The regular structure does not properly reward those who did well in the Swiss phase. Considering that draws were not allowed, the first quarterfinals could see an undefeated player, with a 5-0 record, playing against a 3-2 player. If the 3-2 player wins, which is expected to happen almost 50% of the time, it means that someone with a 5-1 record is out, while a 4-2 player is still there. That is a flawed system, which overweighs what happens in the playoffs.
Our Proposal: The Spanish Tournament System
At the 2023 Old Frame World Championship, we tried something different. We were 20 players, but, instead of playing the typical 5 Swiss rounds plus the top 8, only 7 players qualified for the playoffs, and the one that ended first after the Swiss phase had a bye, directly qualifying for the semifinals.
This structure lowers the likelihood of drawing being the optimal choice, as ending first was very valuable, it did not just mean qualifying for the top 8 and having a slight advantage there, it meant qualifying for the top 4. It also made every match interesting, as they were fighting for something. No intentional draws took place.
Two Premodern tournaments in Alicante (this and this) followed the same structure, Swiss plus top 7. The result was the same, no voluntary draws occurred as finishing first in the Swiss phase was worth playing for. The first Technomonstrual also used this structure, where it encouraged Table 1 on the last round to play.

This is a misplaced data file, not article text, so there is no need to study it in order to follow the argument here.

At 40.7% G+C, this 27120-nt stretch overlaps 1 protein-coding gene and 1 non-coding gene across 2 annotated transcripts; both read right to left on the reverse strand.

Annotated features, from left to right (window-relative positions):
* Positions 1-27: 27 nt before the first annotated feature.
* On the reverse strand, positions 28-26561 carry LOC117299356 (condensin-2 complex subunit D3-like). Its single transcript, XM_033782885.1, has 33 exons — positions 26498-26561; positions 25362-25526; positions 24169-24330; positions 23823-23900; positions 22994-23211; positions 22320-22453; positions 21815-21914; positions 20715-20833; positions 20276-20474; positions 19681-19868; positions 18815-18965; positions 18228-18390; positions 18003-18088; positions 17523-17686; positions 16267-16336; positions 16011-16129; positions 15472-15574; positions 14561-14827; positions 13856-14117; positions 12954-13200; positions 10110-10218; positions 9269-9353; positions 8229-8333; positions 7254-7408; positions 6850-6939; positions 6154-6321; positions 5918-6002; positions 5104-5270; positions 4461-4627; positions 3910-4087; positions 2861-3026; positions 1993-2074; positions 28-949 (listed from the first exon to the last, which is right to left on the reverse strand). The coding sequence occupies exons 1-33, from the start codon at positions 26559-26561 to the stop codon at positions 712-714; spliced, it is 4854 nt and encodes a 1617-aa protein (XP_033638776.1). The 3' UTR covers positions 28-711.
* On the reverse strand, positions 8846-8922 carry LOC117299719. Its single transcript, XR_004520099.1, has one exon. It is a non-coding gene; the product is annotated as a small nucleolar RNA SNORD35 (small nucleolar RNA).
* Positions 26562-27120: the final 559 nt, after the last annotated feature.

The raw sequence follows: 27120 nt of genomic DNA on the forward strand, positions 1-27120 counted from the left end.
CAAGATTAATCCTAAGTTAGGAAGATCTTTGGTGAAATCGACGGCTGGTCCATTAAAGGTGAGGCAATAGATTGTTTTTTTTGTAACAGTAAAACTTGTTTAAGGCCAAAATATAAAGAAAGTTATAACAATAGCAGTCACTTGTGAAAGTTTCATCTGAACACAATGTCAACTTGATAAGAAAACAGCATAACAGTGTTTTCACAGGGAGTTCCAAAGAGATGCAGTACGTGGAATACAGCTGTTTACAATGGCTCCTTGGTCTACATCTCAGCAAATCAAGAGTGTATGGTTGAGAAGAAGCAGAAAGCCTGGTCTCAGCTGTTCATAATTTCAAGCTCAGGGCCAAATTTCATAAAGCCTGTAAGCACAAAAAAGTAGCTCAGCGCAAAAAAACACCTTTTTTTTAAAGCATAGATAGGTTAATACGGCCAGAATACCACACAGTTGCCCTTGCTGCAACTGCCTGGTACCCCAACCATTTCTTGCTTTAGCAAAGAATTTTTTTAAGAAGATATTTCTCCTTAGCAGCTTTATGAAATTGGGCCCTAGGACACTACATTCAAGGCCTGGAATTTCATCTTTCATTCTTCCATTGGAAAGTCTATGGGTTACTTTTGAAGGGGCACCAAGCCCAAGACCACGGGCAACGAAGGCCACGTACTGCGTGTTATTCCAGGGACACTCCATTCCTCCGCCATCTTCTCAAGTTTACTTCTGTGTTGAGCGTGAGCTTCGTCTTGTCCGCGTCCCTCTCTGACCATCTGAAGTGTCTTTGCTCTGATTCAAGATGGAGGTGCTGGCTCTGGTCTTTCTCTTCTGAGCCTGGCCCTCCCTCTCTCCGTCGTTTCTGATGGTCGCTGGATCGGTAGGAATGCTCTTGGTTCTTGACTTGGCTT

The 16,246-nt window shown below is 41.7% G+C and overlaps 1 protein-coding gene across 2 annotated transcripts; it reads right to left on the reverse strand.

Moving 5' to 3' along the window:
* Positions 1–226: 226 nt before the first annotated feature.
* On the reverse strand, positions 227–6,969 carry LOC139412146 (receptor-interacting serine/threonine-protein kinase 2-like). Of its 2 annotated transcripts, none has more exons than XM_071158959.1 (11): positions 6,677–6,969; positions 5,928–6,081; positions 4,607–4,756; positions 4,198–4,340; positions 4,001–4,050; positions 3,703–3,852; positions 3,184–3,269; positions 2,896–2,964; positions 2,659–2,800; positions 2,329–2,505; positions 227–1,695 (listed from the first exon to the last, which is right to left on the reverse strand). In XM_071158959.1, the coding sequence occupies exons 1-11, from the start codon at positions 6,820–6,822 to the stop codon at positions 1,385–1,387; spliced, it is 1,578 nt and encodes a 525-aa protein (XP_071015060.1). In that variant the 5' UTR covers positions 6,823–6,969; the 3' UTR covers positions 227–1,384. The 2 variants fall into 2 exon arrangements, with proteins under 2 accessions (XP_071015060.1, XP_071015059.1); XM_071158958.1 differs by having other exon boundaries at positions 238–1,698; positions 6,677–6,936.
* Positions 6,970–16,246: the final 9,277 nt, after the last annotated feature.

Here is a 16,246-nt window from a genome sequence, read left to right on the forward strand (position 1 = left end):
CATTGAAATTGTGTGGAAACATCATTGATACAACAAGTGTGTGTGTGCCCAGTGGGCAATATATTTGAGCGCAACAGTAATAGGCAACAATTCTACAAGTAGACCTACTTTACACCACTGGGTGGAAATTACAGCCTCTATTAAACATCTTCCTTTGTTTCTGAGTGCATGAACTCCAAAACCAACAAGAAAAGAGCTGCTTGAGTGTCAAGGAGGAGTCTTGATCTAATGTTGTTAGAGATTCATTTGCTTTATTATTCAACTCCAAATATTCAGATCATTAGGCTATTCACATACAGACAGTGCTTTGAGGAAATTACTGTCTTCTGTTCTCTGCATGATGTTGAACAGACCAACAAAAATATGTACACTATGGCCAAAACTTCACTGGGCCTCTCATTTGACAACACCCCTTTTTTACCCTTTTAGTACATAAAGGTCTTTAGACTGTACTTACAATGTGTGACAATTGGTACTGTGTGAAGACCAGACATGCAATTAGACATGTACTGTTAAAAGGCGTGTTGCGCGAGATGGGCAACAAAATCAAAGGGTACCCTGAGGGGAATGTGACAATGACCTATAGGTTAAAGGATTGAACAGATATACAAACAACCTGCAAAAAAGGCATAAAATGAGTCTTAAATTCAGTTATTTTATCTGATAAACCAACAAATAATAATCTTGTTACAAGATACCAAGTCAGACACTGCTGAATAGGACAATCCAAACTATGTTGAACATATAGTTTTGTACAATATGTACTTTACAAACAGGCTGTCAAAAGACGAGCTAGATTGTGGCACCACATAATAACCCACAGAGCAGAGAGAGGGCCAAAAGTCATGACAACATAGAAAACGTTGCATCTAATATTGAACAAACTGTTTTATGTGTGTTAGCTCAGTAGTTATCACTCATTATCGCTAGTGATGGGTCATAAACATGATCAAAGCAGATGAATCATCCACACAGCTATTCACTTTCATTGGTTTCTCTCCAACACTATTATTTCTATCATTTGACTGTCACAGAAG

Here is the table we propose to use for tournaments of different sizes, which we will call the Spanish Tournament System (STS), in honour of its origins: its creators, César Garrido and Vedast Sanxis, and because it was first tried in Valencia, Spain.
How does this work? Let us ignore the orange rows for now. As we can see, we are granting a bye to whoever ends first after the Swiss rounds. When we are giving a player a bye in the playoffs, it is as if that player took 2 “spots” in that phase. Therefore, instead of top 4, we would have top 3. And instead of top 8, top 7.
By doing this, participants are less likely to be in a situation where drawing is the best choice, as getting a bye and skipping a playoff round is very valuable. And those that do very well in the Swiss phase have more margin of error in the playoffs.
For 9 to 16 players, we can either play 4 Swiss rounds and 3 playoff matches or 5 and 2, respectively.
What happens in the orange rows? When that is the number of players, if we want to make sure that everyone who wins every round except for one, every “X-1”, qualifies for the playoffs, but we do not want or cannot make the tournament longer, we have to use the usual tournament structure.
Double-Bye: No Intentional Draws
Does the previous table, what we are calling the “light” version, prevent every intentional draw from happening? No, there are still scenarios in which drawing is optimal. What could we do if we want to make sure that voluntarily drawing is never the right choice, and we do not mind making the tournament longer? Then we would use this structure:
In this case, the player that ends first after the Swiss rounds would have 2 byes in the playoffs. And those that go X-1 or better would get a bye.